Drop payment limits, lawmakers tell Trump administration
Drop payments limits to fresh produce growers in the Coronavirus Food Assistance Program, Democratic and Republic Congressional lawmakers told the Trump Administration on April 23.
Senators Dianne Feinstein, D-Calif., Jerry Moran, R-Kan., and 26 other senators called on President Trump to eliminate payment limits for livestock, dairy, and specialty crop producers in the Coronavirus Food Assistance Program (CFAP), according to a news release.
Rep. Jimmy Panetta, D-Calif., and 125 other members of the House also sent a letter to President Trump and Agriculture Secretary Sonny Perdue asking for an elimination of the payment limit of $125,000 per commodity and $250,00 per individual or entity.
The Coronavirus Aid, Relief, and. Economic Security (CARES) Act provided $23.5 billion to support farmers and ranchers, including $9.5 billion for livestock, dairy, and specialty crop producers; about $2.1 billion is targeted to fresh produce growers.
Feinstein and Moran said that CFAP payment limits may offer only minor help to many farms and ranches facing unprecedented losses due to the crisis.
“Agricultural economists have estimated over $13 billion in harm to the cattle industry and $5 billion to the pork industry due to the pandemic, with many billions more in injury to dairies, fruit, nut, and vegetable producers, and the horticulture and floriculture industry,” the letter said. “As is true for many other small businesses across the country, this financial harm comes through no fault of these farmers and ranchers, nor is it the result of typical market forces. As such, these relief payments should aim to indemnify as much loss as possible without restrictive payment limitations.”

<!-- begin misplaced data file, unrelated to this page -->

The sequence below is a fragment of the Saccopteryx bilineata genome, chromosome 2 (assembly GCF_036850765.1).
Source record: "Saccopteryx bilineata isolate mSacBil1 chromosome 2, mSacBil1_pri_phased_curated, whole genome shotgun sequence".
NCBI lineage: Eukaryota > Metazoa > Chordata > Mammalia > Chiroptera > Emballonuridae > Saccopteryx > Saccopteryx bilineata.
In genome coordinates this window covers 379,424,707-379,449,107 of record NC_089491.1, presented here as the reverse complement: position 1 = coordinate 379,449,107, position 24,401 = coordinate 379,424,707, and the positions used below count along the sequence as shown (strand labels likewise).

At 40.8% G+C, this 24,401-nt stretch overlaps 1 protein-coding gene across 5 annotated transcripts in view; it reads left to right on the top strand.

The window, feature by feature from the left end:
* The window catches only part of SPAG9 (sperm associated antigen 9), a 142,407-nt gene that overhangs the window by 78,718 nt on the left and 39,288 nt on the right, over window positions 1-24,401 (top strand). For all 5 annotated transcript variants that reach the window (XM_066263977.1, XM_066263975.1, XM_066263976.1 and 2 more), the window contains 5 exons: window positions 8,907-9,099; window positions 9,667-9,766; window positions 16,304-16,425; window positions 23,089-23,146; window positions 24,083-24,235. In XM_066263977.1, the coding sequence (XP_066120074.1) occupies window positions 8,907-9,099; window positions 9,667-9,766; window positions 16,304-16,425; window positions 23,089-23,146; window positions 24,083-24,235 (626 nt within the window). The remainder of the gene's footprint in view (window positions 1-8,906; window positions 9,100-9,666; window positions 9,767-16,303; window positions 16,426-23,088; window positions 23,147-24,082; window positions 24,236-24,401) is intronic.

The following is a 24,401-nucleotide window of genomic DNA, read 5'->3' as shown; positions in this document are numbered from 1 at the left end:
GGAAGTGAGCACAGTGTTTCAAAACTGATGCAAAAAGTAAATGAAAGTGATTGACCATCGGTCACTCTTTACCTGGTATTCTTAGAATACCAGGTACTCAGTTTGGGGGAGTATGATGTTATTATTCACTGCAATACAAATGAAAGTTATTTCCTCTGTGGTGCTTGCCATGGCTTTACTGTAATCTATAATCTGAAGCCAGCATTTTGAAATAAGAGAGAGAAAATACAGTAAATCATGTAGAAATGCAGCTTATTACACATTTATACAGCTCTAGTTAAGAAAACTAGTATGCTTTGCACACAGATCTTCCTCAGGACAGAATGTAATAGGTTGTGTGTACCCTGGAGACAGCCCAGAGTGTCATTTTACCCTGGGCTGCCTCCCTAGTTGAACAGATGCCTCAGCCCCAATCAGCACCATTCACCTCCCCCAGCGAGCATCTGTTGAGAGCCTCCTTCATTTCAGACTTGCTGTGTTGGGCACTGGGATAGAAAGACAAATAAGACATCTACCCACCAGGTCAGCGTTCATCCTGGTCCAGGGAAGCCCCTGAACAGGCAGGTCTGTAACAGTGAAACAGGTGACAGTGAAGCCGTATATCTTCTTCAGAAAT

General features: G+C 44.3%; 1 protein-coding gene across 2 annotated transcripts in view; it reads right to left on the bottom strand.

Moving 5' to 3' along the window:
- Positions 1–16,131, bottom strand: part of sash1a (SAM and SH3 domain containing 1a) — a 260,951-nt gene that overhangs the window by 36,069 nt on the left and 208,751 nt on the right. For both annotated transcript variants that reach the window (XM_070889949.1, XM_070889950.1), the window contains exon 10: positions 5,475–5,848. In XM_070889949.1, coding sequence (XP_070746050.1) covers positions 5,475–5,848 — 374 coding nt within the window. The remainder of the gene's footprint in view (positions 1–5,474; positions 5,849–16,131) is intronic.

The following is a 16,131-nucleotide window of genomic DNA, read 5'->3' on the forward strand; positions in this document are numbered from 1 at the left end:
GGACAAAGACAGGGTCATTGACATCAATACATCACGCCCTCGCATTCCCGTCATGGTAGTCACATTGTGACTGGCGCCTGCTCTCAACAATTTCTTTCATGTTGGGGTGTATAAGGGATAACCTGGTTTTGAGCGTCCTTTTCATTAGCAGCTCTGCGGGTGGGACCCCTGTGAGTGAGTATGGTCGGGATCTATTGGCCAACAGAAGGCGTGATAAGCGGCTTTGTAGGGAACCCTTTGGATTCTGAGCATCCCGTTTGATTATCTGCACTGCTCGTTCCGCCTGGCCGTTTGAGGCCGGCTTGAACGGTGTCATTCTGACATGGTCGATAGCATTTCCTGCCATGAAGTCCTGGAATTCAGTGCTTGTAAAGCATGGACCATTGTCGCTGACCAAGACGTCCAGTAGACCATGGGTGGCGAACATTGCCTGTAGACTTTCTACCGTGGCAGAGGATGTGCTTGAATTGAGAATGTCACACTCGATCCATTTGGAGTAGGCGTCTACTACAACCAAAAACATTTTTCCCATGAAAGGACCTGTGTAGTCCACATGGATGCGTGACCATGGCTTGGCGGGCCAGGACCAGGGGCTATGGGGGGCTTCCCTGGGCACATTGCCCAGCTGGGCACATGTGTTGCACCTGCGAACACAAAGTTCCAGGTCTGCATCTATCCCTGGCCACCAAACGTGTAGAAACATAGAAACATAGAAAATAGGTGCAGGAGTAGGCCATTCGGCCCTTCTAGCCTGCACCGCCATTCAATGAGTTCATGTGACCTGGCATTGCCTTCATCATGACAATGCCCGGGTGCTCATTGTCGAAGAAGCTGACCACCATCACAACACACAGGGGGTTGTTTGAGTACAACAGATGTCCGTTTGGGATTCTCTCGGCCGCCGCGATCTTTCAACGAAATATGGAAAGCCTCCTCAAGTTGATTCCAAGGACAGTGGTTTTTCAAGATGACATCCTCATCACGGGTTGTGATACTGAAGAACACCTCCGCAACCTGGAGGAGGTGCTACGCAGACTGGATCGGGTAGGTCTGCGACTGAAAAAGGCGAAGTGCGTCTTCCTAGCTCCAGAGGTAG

Western Growers president and CEO Dave Puglia thanked Feinstein and Rep. Jimmy Panetta, D-Calif., for seeking to remove the payment limit.
“Simply put, $125,000 per commodity or $250,000 per farm is wholly inadequate to mitigate the massive economic damage that has been incurred by countless producers of fresh fruits, vegetables and tree nuts, a total that is estimated at $5 billion and counting,” Puglia said in a statement.
Puglia said fresh produce growers have already made huge up-front investments in their crops.
“With the virtual collapse of the foodservice sector, many fresh produce farmers have been forced to abandon their fields to cut their losses, which has tallied into the millions even for smaller and medium-sized farming operations,” he said in the statement. “While farmers have redirected a significant portion of their excess supply to food banks, the volume of production has outstripped the capacity of these non-profit organizations to handle the products. Furthermore, the added costs of harvesting and transporting the food makes additional donations economically unfeasible.
California Citrus Mutual president Casey Creamer said in a news release that payment limits should not apply during the coronavirus crisis.
“Growers of crops with high production costs like citrus should be compensated for their actual losses and not be limited by an arbitrary cap,” Creamer said in the news release. “Roughly 80% of lemon growers who have suffered losses due to the foodservice decline would be adversely affected by the unnecessarily low payment limits.”